There is only one audio track present, this being an English Dolby Digital 2.0 effort. It's a fairly uninspiring sort of soundtrack, though it does its job and suits the equally uninspiring video.

    Dialogue is mostly clear and there are no apparent audio sync problems.

    The score mimics the other movies that are lampooned. This it does without rising to any great heights.
   
    There was no surround or subwoofer use.

Audio Ratings Summary
Dialogue
Audio Sync
Clicks/Pops/Dropouts
Surround Channel Use
Subwoofer
Overall

Extras

Main Menu Introduction

    A slapstick scene from the movie showing Leslie Neilsen getting clobbered by a boom gate. The menu options then fade into view. Presented Full Screen 1.33:1 with a Dolby Digital 2.0 soundtrack of the main theme.

Menu Audio

    The theme repeated. A Dolby Digital 2.0 soundtrack provide the audio.

Theatrical Trailer

    Presented full screen 1.33:1 with a Dolby Digital 2.0 soundtrack, this trailer pretty much sums up the whole pointless idea behind this movie. Total running time is 2:29 minutes.

TV Spots

    Running for 1:12, this extra shows three different television commercials. All very similar to the trailer.

Featurette

    With a running time of 4:54 minutes, this featurette is really just an extended trailer.It shows a little behind-the-scenes stuff and a few snips of interviews with the cast and director (though these are repeated in the cast interviews). Video is presented as 1.33:1 and it is not 16x9 enhanced. Audio is by way of a Dolby Digital 2.0 soundtrack. Really just adds to the overall silliness.

Cast & Crew Interviews

    Interviews with the main cast. The total running time is  8:00 minutes. They are broken into chapters for each person. Interviews are featured with Leslie Neilsen, Michael York, Kelly Le Brock, Melinda McGraw, Richard Crenna, and Director Pat Proft.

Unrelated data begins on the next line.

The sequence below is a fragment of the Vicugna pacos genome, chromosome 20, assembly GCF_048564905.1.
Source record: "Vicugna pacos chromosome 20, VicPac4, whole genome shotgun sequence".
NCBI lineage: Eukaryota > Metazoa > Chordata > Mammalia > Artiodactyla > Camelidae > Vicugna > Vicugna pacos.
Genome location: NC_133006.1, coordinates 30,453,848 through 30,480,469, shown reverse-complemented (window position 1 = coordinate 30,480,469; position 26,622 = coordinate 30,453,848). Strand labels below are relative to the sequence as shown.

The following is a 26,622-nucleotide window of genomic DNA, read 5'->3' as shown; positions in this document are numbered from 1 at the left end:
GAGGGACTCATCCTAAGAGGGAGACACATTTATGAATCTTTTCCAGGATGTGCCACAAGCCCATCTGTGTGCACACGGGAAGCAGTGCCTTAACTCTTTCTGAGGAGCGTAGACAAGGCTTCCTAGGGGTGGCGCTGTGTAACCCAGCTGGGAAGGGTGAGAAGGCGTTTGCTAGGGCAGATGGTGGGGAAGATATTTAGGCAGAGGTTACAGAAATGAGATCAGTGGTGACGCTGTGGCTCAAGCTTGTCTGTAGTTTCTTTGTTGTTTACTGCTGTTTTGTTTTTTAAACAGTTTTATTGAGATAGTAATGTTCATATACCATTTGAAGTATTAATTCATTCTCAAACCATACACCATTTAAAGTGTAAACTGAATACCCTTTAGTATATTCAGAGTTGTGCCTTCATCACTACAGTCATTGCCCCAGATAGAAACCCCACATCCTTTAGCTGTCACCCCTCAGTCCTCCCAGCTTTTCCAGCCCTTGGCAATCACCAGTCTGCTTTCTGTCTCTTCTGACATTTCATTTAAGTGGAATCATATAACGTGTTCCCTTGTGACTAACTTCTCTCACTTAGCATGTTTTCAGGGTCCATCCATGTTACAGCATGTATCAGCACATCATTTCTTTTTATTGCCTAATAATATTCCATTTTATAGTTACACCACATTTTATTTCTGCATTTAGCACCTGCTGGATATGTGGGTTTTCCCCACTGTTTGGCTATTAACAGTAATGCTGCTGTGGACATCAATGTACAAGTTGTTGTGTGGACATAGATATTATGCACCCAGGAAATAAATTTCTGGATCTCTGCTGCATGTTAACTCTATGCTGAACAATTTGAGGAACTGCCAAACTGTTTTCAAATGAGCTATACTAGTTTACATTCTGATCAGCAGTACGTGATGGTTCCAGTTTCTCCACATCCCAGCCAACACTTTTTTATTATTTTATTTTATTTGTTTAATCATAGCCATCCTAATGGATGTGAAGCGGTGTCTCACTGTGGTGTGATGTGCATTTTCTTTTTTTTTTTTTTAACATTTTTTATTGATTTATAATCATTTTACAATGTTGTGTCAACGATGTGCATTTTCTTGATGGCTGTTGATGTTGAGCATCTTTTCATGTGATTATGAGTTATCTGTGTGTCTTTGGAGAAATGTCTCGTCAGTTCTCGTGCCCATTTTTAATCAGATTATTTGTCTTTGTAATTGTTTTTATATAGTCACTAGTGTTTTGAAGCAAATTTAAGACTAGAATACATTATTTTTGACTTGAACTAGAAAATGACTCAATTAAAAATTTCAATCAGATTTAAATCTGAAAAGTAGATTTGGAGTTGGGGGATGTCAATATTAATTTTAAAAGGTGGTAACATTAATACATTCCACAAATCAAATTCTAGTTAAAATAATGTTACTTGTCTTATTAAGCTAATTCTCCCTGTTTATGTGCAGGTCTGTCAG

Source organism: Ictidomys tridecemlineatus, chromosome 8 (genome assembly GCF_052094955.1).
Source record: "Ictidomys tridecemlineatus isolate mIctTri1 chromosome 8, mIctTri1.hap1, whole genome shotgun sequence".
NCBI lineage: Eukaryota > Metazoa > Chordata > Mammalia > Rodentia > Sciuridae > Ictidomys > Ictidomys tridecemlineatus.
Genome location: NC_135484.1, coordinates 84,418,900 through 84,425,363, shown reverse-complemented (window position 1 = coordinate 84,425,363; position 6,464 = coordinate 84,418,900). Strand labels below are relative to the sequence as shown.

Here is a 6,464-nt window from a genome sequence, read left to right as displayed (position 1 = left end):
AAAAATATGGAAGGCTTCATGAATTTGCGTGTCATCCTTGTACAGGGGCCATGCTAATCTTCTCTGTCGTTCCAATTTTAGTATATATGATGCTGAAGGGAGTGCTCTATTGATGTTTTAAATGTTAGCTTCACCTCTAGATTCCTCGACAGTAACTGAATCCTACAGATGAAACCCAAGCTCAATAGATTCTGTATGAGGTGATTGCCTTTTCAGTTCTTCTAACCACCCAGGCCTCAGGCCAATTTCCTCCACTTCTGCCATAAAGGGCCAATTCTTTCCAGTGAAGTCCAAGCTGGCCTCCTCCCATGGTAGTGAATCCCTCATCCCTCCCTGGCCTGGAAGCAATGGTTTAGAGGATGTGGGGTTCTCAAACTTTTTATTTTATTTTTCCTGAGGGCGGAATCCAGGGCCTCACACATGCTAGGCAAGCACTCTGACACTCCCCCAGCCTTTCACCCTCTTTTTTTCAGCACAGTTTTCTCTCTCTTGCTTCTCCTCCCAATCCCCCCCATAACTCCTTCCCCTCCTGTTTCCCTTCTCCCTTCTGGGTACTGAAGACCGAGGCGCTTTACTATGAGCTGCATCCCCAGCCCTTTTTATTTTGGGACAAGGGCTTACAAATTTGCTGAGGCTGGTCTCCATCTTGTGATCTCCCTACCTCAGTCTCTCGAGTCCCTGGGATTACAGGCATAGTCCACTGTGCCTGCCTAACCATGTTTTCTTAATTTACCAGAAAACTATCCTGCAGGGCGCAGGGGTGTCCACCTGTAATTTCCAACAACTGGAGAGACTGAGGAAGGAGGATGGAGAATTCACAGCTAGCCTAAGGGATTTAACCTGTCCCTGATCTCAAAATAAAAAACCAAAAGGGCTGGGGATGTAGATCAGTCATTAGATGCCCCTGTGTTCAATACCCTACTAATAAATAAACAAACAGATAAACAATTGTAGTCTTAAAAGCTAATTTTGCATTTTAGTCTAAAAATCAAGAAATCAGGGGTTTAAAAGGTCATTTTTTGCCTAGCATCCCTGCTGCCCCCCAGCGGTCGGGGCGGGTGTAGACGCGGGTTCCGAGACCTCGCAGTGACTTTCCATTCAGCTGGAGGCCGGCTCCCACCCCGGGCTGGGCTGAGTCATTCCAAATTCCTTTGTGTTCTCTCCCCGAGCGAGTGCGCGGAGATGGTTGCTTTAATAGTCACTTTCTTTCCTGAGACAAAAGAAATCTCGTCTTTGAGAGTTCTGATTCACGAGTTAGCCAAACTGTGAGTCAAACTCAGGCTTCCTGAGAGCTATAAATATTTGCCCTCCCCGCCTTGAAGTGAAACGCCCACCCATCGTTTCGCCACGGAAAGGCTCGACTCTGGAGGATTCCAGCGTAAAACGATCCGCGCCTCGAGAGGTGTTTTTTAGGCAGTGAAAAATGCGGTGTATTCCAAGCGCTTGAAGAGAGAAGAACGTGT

R4 vs R1

NOTE: To view non-R4 releases, your equipment needs to be multi-zone compatible and usually also NTSC compatible.

    The Region 4 disc misses out on

    The Region 1 disc misses out on

    Both regions discs feature an aspect ratio of 1.33:1. Although the presence of a 5.1 soundtrack would make the R1 more appealing, I really can't imagine anyone wanting to place an overseas order for a movie of this quality. I'll concede a draw on this one.

Summary

    I really fail to see the point of these types of films any more. They were quite funny in the eighties and early nineties with the Flying High and Naked Gun series, but I really think they have lost their steam, continuously repeating the same tired old jokes over and over. The running time of only 80 minutes is testament that there simply isn't that much to laugh about in this genre anymore.

    The video is only average and its full screen presentation is a major let down. It really gives it that late night forgettable TV feel. Likewise, the audio is only serviceable.

    The extras are just average, though the clumsy way the menu system works (or doesn't work depending on how you look at it) takes points off.

    Wrongfully Accused is only for the dedicated Neilsen fan or the equally desperate silly satire buff.

Ratings (out of 5)

Video
Audio
Extras
Plot
Overall

© Darren Walters (It's . . . just the vibe . . . of my bio)
Tuesday, September 25, 2001
Review Equipment
DVDToshiba 1200, using S-Video output
DisplayLoewe Calida (84cm). Calibrated with Video Essentials. This display device is 16x9 capable.
Audio DecoderBuilt in to amplifier/receiver. Calibrated with Video Essentials.
AmplificationHarmon/Kardon AVR7000.
SpeakersFront - B&W 602S2, Centre - B&W CC6S2, Rear - B&W 601S2, Sub - Energy E:xl S10

Other Reviews
Jeff K's Australian DVD Info Site - Kevin S
region4dvd.net - Darren R (read my bio (fun for the whole family))